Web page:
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8.07.2007

This one's for Bisch

Today's UPI column

So there I was

Having one of my regular conversations. There are certain situations that seem to occur with some regularity in rather random places in my life. These situations tend to produce some very regular conversations. I have learned to see them coming. I have learned to enjoy the permutations.

This week I was having regular conversation number seven:
I don’t go to church, but I still think I am ok.

It is a good one. I know my part well, and I relish it. This conversation usually starts when someone finds out that I am a pastor. I think this often provokes in people a premonition of judgment. They apparently think that I will tell them that they need to think differently or live differently, or at the very least that I will try and get them to come to church. I don’t know if this comes out of experience or not, but it is a predictable event for them. They pre-parry the expected thrust. They volunteer some form of information about how they don’t go to church, or don’t believe X, Y or Z, but yet they live morally, ethically, and feel pretty good about themselves. Then they step back and wait for my best attempt to poke holes in their defense.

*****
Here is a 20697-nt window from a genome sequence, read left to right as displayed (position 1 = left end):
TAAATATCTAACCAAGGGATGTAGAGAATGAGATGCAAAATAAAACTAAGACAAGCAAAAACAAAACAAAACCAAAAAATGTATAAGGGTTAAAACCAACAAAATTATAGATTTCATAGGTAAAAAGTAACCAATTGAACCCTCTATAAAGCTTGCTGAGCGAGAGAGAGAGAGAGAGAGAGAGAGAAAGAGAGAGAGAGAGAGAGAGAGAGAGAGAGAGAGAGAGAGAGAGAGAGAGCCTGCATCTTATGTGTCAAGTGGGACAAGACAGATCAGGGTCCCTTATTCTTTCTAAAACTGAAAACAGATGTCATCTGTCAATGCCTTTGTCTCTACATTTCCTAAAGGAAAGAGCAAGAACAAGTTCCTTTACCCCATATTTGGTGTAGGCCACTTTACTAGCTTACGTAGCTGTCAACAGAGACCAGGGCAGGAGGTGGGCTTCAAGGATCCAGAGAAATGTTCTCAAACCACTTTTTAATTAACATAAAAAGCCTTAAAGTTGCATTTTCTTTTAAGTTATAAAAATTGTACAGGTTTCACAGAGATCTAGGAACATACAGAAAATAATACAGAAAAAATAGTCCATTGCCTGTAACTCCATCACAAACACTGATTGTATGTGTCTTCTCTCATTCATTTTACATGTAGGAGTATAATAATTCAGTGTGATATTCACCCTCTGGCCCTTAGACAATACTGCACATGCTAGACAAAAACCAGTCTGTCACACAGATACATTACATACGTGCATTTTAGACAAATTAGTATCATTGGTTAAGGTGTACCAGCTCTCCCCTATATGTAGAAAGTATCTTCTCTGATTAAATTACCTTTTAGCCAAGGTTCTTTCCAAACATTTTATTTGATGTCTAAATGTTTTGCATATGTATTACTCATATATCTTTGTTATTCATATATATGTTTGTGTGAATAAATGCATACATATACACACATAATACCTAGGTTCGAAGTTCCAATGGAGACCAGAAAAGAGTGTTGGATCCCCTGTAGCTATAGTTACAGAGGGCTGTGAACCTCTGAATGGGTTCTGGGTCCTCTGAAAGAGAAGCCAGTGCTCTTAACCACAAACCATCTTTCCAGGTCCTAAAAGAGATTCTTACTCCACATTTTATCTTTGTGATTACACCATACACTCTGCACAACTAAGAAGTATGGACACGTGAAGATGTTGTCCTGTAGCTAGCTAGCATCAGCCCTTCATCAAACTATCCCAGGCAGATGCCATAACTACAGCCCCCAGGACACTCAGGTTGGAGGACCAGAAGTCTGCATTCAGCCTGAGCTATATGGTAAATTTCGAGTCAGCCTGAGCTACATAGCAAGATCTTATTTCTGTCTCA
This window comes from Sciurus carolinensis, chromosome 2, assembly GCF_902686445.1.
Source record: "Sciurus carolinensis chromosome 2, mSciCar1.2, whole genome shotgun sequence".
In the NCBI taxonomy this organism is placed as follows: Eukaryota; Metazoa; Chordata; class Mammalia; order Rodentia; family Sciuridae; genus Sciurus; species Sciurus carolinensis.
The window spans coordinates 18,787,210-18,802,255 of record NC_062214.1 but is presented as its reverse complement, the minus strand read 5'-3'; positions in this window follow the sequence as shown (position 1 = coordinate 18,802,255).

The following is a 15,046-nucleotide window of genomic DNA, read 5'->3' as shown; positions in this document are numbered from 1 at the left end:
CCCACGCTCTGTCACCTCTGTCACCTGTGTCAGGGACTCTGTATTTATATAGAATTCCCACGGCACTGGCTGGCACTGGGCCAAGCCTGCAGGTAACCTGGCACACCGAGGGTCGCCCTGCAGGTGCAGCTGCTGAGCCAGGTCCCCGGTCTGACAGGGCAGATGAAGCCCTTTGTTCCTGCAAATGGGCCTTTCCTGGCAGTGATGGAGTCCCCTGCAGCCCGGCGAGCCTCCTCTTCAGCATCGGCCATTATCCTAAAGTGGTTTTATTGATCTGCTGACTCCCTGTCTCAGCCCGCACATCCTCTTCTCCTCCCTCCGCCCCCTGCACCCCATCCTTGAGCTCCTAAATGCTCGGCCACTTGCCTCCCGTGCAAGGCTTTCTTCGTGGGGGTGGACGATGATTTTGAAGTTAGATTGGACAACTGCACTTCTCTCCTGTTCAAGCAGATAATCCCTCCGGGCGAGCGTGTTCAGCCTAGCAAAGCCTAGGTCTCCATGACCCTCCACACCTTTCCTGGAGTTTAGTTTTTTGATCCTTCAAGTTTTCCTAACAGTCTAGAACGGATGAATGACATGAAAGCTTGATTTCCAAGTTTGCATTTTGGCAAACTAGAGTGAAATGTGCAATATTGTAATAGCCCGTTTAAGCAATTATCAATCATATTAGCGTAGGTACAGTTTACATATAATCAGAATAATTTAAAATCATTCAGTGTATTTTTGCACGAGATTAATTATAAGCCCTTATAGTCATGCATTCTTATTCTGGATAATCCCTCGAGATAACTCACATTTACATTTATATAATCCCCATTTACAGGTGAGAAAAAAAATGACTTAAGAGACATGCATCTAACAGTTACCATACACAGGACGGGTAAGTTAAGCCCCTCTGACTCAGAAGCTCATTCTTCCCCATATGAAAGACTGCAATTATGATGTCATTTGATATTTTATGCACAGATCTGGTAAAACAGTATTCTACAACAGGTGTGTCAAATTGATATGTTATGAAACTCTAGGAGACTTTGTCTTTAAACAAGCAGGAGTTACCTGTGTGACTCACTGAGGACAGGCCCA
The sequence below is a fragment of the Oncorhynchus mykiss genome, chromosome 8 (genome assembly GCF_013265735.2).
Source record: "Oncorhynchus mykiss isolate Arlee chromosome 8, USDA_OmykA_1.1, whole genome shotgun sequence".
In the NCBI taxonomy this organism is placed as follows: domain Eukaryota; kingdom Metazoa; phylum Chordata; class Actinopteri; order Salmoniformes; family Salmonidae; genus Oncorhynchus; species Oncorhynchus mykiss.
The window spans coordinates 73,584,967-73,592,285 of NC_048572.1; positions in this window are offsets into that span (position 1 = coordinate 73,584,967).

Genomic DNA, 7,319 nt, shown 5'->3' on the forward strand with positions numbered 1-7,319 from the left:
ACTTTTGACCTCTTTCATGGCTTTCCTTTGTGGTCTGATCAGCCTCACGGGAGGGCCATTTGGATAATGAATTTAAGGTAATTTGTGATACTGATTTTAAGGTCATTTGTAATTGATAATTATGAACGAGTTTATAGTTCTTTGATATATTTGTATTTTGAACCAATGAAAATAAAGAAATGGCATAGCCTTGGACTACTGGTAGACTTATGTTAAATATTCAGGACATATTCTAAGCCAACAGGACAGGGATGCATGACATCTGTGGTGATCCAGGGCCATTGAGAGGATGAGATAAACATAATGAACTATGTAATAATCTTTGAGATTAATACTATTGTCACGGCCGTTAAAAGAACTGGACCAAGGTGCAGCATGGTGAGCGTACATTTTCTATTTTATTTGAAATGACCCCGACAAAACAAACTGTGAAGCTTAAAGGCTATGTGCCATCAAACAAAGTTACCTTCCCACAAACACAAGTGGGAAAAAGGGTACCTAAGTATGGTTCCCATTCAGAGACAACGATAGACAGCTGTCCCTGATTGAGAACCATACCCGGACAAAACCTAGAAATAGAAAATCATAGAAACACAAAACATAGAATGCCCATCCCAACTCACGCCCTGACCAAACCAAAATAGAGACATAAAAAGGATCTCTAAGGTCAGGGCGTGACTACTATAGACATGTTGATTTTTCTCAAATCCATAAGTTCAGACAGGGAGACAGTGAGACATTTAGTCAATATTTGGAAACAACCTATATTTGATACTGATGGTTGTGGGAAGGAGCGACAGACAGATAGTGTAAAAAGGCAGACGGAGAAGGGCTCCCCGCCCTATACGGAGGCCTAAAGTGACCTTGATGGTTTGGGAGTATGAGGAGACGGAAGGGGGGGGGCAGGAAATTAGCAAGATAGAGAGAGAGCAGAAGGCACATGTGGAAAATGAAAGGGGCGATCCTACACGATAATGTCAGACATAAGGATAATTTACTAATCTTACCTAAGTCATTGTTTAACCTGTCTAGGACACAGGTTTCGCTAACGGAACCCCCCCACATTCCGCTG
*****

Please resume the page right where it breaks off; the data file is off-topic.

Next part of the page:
So I don’t.

My job is to tell them that I think that they are just swell. That if they were supposed to be in church they would probably know that, and that I think highly of them and that I am sure that God does too.

Sometimes this confuses them. Mostly they just relax a bit and then we can have some normal people time.

It’s not that I think that everybody and everything is just hunky-dory, I don’t suffer from any such illusions. But if they are not OK, they know it better than me, and do not need to be told. If they want to tell me about the not-OK parts they will eventually get around to it. It’s not my job to provoke it.
This week’s permutation was interesting.

A father of a friend of mine, a dignified gent of a certain age flew out from the Midwest to spend some time with his daughter and grandchildren. I had been able to perform a small service or two for the family this year, and so I was invited out to dinner at a very nice place. A thing I don’t like to miss.

While spending time on a restaurant waiting list that had Einsteinian time-bending capacity, we had a chance to chat. After he told me that he loved me, he told me that he hadn’t been much of a churchgoer – that in fact he used to consider himself an atheist, but had recently considered softening that to agnostic. He told me that he had been deeply involved with the Rotarians and that he generally just tried to do the right thing. He waited to see if I was going to do any God-talk.

I was ready.

I told him how much I loved him. That the evidence of his good life was all around me in the faces of his family, and that I was sure that God didn’t have any problems with him. Then we talked about the Cubs. Job done.

Then I went home that night and Wikipediaed
Rotary International.